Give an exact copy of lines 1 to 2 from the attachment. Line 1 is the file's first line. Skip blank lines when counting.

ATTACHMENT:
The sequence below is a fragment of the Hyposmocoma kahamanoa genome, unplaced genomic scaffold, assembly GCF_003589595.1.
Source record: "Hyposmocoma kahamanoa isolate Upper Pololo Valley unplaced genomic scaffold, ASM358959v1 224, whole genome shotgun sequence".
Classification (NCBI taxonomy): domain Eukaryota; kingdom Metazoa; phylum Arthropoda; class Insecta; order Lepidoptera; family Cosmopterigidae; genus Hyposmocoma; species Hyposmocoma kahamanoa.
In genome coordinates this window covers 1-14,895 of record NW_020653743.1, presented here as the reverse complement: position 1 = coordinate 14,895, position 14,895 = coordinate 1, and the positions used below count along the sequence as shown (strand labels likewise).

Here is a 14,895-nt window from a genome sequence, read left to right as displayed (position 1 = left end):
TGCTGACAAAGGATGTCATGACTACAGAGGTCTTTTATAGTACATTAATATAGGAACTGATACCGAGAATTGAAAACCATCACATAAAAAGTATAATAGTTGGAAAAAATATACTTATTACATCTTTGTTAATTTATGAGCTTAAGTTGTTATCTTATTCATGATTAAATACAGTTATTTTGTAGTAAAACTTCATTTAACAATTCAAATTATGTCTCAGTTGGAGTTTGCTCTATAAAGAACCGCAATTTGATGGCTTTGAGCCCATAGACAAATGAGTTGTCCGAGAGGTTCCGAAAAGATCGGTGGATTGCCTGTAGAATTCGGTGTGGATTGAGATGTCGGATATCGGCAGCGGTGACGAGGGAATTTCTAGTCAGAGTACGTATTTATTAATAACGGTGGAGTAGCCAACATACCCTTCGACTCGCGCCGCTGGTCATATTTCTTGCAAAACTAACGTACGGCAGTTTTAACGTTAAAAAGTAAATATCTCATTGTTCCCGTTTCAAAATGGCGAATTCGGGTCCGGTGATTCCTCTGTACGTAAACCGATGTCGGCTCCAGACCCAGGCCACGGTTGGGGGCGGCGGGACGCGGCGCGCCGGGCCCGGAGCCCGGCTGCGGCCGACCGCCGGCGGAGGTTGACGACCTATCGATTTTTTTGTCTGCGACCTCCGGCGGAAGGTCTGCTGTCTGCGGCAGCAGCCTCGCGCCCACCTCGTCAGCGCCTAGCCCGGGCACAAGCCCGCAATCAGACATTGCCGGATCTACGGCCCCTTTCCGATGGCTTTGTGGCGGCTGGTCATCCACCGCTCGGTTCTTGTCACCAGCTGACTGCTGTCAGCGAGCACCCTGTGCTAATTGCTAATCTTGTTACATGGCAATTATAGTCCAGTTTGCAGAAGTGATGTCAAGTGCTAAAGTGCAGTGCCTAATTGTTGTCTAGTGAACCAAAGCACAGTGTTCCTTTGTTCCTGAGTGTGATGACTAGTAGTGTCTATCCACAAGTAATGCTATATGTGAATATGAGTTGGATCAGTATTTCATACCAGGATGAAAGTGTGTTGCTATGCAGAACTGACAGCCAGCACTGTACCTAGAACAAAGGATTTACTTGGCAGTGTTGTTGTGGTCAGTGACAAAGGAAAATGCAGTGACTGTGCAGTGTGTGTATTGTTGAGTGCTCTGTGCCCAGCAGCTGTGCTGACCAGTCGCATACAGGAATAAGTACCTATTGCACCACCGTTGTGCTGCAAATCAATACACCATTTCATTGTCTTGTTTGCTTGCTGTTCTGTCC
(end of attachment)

The sequence below is a fragment of the Hyposmocoma kahamanoa genome, unplaced genomic scaffold, assembly GCF_003589595.1.
Source record: "Hyposmocoma kahamanoa isolate Upper Pololo Valley unplaced genomic scaffold, ASM358959v1 224, whole genome shotgun sequence".